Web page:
Innovation meets backward compatibility
First of all, there are new display interfaces. The display technologies used in SoCs have evolved rapidly in recent years, leading to the addition of the new DP++ (Dual-mode DisplayPort) display interface to support resolutions up to Ultra HD/4K with 3840 × 2160 pixels. DP++ support makes DVI and HDMI displays easier to implement, because all that is required is an electrical signal level conversion from TMDS to LVDS. Also, since singlechannel LVDS in SMARC 1.1 has become dual-channel LVDS in 2.0, this interface can now drive either two low-resolution or one high-resolution display. Depending on which processor is used, the interface can support up to 1920 x 1200 pixels at 60Hz. The parallel LCD interface, on the other hand, is no longer available, as these rather simple graphics are rarely supported in high-grade ARM/x86 SoCs. Since the HDMI/DP interface remains unaltered, developers can connect up to three high resolution digital displays via modern serial display interfaces. Existing carrier boards with single channel LVDS and HDMI can be used with SMARC 2.0 just as before.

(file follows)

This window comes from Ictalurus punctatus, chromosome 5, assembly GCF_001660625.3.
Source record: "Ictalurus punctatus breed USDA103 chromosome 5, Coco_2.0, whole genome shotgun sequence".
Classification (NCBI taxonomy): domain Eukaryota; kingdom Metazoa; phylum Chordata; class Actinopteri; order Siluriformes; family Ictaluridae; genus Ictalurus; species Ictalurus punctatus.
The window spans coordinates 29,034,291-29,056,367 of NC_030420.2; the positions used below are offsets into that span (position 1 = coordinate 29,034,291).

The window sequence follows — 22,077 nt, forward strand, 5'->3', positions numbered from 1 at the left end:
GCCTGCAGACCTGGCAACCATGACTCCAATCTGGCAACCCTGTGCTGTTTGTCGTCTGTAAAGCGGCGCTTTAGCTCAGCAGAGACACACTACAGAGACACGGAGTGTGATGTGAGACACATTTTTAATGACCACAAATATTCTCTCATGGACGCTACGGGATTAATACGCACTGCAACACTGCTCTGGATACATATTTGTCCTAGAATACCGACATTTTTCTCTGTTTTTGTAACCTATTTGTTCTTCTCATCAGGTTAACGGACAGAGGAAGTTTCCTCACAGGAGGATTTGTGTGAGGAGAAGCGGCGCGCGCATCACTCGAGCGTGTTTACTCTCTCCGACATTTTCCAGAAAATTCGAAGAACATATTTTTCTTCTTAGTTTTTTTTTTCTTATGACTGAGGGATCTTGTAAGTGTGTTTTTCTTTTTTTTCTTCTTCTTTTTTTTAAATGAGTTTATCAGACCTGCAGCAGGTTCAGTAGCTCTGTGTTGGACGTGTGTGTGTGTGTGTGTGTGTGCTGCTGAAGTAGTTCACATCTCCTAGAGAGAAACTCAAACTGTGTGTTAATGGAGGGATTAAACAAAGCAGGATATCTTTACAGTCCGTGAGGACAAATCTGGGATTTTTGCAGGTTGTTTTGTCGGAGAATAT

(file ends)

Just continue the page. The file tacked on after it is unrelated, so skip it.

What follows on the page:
Furthermore, the number of USB interfaces has been increased significantly. The SMARC® 2.0 standard supports up to six USB 2.0 ports and two USB 3.0 interfaces. Also it supports two GbE interfaces including IEEE1588 trigger signals. Four instead of three PCIe lanes are available for platform-specific extensions, which increases the flexibility for individual function extensions. Three of these PCIe lanes are backward compatible with SMARC® 1.1. One of the two SPI buses has been upgraded to eSPI/SPI and instead of triple I2S (I2S2 for HDA option) and SPDIF, 1x I2S (for ARM designs) and 1x HDA (for x86 designs) are now supported. What has not been changed is the support of 1x SATA, 12x GPIO, 2x CAN, 1x SDIO (4bit), 4x UART, 1x HDMI, 1x SPI and 4x I2C.
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x86 and ARM-based Modules, Carrier Boards and Starter Kits
The new SMARC® 2.0 specification uses all 314 pins of the connector and represents an enhanced credit-card size computer-on-module standand
The Standardization Group for Embedded Technologies e.V. (SGET) is nearing the completion and release of the new SMARC 2.0 specification. What are the key changes for this credit-card sized Computer-on-Module standard and what is their impact on existing and new designs?